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Age of Human Rights Journal, vol.18, pp.331-343, 2022 (ESCI) identifier identifier

  • Publication Type: Article / Article
  • Volume: 18
  • Publication Date: 2022
  • Doi Number: 10.17561/tahrj.v18.6592
  • Journal Name: Age of Human Rights Journal
  • Journal Indexes: Emerging Sources Citation Index (ESCI), Scopus, MLA - Modern Language Association Database, Philosopher's Index, Directory of Open Access Journals, DIALNET
  • Page Numbers: pp.331-343
  • Keywords: DNA evidence, DNA database, crime-solving, criminal law, utopia, dystopia
  • Istanbul University Affiliated: Yes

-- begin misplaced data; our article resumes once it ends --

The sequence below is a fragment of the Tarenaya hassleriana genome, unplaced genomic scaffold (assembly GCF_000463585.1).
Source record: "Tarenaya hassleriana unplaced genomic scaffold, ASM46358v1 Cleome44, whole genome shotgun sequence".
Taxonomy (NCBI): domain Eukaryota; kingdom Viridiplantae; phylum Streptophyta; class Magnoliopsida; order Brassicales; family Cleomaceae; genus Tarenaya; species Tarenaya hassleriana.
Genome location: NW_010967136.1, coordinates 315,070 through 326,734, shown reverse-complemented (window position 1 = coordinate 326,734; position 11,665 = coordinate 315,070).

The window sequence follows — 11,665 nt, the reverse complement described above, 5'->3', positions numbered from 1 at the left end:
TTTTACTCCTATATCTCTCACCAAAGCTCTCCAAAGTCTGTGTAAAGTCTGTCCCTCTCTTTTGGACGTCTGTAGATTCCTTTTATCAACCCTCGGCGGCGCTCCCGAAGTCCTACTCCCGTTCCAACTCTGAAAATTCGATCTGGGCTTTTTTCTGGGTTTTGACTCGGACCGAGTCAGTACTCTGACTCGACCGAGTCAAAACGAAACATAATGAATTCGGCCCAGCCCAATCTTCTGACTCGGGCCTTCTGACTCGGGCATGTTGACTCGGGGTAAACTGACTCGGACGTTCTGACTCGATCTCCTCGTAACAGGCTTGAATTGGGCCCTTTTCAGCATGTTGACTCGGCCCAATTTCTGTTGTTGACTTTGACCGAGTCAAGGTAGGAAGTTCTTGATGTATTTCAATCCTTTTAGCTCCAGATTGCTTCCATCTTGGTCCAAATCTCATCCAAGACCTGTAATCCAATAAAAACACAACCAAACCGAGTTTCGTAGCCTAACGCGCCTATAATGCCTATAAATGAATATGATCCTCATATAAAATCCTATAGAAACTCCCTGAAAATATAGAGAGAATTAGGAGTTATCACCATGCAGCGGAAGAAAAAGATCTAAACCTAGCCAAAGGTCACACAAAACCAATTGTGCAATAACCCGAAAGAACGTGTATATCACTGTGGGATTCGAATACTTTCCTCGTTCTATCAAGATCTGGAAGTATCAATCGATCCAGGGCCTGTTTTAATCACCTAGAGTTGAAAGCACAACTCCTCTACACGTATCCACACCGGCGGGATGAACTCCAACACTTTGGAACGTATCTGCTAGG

© 2022 Universidad de Jaen. All rights reserved.DNA evidence has increasingly become a widespread instrument in solving crime as well as crime prevention. As such, creation of DNA databases or expanding the existing ones have been on the rise in the world. On the one side, storing DNA profiles serves as a pivotal tool in crime solving, but on the other, privacy based on genome concerns occur. DNA databases appears as an example of biotechnology today and in the future that are argued in a spectrum ranging from utopia to dystopia. This methodical approach, of course, is nothing new or novel for a DNA database-related study. This study, however, aims to analyse the matter from the standpoint of criminal law and to discuss whether the modus operandi of criminal procedure on the use of DNA databases paves the way towards utopian or dystopian vision for future. It does not consider the argument that the journey in criminal justice, as opposed to the 20th century, today has been directed towards ex-ante prevention rather than ex- post correction. Because the legitimacy of such expansion of the scope of criminal law still remains as unanswered question indeed, even if today, DNA might be salient for the purpose of prevention rather than detection. As such, after introducing theme and indicating scope of the study (I), it provides an overview regarding the involvement of DNA as evidence and respectively database in criminal justice system in the world (II). Whether databases established for criminal justice system serve for dystopian?